Dave Gallagher | Jeff Manes~for Sun-Times Media
Updated: December 28, 2013 6:07AM
“Even though we’re a week-and-a-half away from Thanksgiving, it’s beginning to look a lot like Christmas.”
— Richard Roeper
I’ve read more than a few poignant letters to the editor through the years written by Dave Gallagher of Hobart. Our interview marked the first time we’d met. With cane in hand, he greeted me from his front porch as I exited my car.
Gallagher, 73, is widower who has a daughter living in New York.
“I was born in Gary and graduated from Horace Mann High School,” Gallagher began. “Johnny Rongers, two doors down from where we’re sitting, was the quarterback for Lew Wallace. Those were the days. I love that movie with John Travolta — ‘Grease.’ It’s never going be like that again.
“Back in the late ‘40s and early ‘50s, I delivered the Gary Post. We used to refer to kids who went to Emerson as cake eaters. ‘You ain’t much of an athlete, you’re a cake eater.’ They called us cookie pushers. It was just a good-natured rivalry between Lew Wallace, Horace Mann and Emerson.”
Dave, whether I agreed with the person’s opinion or not, I always admired those who were willing to sign their names at the bottom of a letter to the editor.
“I called Quickly and said: ‘If those who submit to Quickly had to sign their names, Quickly would quickly disappear.’ Most Quickly posters have an ‘I can shoot you in the back from behind the bushes’ mentality.”
Your deceased wife?
“Sandy was a phlebotomist at Mercy Hospital where I worked maintenance. We were married close to 30 years. She had brain cancer. Sandy passed away right in this house. Before she went into a coma, she said: ‘David, we put this house together, let me die here. Promise me, you won’t let me go to a nursing home.’
“Our daughter, Dana, was 9 years old at the time. She slept in the room next to her mama. A week before Christmas, my sister-in-law was here and she shook me awake, and said: “I don’t think Sandy is going to get another breath.’ Thanks be to God it was over. It was a long year for everyone.”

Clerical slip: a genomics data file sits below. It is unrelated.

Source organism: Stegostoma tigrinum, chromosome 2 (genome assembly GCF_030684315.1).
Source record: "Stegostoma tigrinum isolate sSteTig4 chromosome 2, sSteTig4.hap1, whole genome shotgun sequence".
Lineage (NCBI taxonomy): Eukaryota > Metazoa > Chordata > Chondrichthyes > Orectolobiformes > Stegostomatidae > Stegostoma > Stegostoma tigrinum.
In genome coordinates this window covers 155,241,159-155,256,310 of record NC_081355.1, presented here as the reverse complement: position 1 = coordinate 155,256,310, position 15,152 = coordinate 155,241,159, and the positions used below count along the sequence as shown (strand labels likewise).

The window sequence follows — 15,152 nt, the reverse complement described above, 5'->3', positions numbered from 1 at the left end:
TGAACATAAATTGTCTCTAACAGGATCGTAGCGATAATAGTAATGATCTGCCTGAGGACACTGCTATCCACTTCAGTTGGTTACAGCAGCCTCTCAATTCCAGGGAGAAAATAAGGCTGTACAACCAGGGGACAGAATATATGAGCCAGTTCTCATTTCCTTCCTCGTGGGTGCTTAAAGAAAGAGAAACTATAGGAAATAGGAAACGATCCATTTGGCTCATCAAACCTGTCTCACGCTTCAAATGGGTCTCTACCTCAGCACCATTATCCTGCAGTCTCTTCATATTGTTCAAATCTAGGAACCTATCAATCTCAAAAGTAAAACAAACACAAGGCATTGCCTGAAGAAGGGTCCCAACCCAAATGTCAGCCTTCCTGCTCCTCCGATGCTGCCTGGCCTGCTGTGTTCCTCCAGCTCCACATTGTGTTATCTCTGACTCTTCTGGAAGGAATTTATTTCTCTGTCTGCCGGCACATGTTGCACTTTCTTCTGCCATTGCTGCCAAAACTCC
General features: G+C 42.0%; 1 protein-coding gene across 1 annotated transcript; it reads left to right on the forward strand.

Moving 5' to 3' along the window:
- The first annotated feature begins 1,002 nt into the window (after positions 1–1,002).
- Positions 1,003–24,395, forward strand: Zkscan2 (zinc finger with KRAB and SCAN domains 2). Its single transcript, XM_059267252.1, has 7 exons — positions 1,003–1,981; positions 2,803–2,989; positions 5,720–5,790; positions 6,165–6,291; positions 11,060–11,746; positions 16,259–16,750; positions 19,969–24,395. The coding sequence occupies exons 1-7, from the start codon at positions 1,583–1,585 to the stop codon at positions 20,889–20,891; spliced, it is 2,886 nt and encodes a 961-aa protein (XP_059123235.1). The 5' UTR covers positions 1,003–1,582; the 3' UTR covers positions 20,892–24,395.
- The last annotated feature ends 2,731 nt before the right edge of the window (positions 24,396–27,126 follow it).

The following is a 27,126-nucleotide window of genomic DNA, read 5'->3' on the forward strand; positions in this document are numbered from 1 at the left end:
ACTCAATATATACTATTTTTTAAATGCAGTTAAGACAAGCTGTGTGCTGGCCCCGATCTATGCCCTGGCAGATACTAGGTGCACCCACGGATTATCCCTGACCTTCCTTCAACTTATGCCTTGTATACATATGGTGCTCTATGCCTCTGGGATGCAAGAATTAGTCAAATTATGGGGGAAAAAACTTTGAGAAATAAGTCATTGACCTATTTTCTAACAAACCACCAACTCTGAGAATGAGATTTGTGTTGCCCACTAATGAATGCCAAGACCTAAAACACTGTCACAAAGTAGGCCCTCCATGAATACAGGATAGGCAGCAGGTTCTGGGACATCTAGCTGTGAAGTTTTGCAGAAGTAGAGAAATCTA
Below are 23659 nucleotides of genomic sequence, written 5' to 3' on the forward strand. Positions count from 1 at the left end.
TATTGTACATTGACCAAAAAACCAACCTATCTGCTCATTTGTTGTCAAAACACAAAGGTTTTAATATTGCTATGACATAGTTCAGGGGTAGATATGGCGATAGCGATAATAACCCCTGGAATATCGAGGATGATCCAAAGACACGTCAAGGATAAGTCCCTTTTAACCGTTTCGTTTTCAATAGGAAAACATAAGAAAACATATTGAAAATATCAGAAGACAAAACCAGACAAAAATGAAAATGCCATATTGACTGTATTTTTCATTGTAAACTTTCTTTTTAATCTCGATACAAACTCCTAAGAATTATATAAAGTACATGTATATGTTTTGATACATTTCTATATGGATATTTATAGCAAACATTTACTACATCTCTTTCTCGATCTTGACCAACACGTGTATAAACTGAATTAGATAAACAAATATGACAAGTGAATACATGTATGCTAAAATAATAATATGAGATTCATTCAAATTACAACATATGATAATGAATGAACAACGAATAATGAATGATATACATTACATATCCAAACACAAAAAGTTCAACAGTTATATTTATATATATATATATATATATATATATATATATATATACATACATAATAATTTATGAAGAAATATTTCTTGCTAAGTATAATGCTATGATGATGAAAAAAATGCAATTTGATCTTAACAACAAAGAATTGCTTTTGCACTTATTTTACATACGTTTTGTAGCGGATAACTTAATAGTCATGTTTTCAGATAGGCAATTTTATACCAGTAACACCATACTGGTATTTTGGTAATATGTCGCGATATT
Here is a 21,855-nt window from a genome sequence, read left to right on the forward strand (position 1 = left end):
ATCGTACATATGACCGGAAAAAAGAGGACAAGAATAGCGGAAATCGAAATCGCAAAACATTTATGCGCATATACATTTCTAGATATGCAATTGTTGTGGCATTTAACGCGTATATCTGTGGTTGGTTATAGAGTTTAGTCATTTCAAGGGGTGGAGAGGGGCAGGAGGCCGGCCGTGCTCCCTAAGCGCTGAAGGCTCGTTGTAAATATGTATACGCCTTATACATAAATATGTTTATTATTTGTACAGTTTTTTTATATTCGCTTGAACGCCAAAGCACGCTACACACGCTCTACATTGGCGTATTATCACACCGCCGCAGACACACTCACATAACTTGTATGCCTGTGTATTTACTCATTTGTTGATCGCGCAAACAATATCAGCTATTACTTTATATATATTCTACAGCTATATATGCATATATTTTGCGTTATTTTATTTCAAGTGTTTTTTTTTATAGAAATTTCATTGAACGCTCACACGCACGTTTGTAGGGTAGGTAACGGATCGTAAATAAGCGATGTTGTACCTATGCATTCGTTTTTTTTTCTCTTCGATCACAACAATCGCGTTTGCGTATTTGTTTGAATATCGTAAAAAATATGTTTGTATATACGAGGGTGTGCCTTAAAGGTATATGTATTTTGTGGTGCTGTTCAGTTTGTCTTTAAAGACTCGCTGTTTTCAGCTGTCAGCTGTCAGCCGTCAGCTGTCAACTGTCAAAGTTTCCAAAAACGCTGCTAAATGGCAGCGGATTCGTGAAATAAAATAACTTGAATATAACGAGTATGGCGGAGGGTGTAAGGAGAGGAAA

Was Dana an only child?
“No, we had a son, Dan. Unfortunately, we lost him when he was 14. He was killed while riding his bicycle here in Hobart. He came off his bike and his head hit the pavement. I guess it was divine providence. I don’t know. I talked to Jesus all night long about it.”
Was Sandy alive when your son died?
“Yes, she died about two years after Danny died. Sandy lost her mind after we lost Danny. They say 73 percent of marriages end up in divorce after a child has died. It tears you apart.
“When he started school, we were told to get Dan evaluated. They said he was peculiar. They told us to take Danny’s books away. We took him to Chicago; the evaluation took a couple of days.”
“They said: ‘Mr. Gallagher, you better get used to the term genius. This young man is absolutely outstanding.’”
Dave, Thomas Edison was deemed an idiot in grammar school. Let’s switch gears. Gallagher is about as Irish as a stuck hog. Are you Roman Catholic?
“Yes, Gallagher is Irish, but no, I’m a Lutheran.”
You volunteer at nursing homes.
“Yes, I put on concerts for the elderly by playing CDs. I used to go to nursing homes and orphanages as Santa. I miss being Santa so much. But the spine, knees and hip... Well, I had to give it up.”
“Yeah, ‘Arthur’ has done a number on me, but there are people a lot worse off than me. There were so many things that I got to experience being Santa. I had Santa’s Castle here in downtown Hobart. Kids would be lined up all the way down the block.
“One year, in the middle of December, there was this boy who was wearing a spring jacket. He had a buzz haircut. You could tell the kid was poverty. I looked at him and said: ‘Can I help you, son?’ He said: ‘Probably not, I was told things are hard and there probably wouldn’t be much of nothin’ this year. But we are havin’ Christmas dinner!’ Then he stood aside and said: ‘But, Santa, could she at least have a doll?’”
Who was “she?”
“He had his little sister with him. She was standing there just a shivering, also dressed in a spring jacket. I wanted to get their names, but they disappeared into the crowd. That was the night Santa cried. I often wonder what happened to those little people. They were sure excited about that Christmas dinner.”
“Thanksgiving seems to get bypassed anymore. It’s all about Halloween and then fast forwards to Christmas. All you see on TV is Christmas commercials. We haven’t even had Thanksgiving yet. Don’t people have anything to be grateful for? If you have a houseful of healthy kids, thank your God.”
I’m thankful for having finally met the kind soul whose name has appeared at the bottom of so many heartfelt letters to the editor.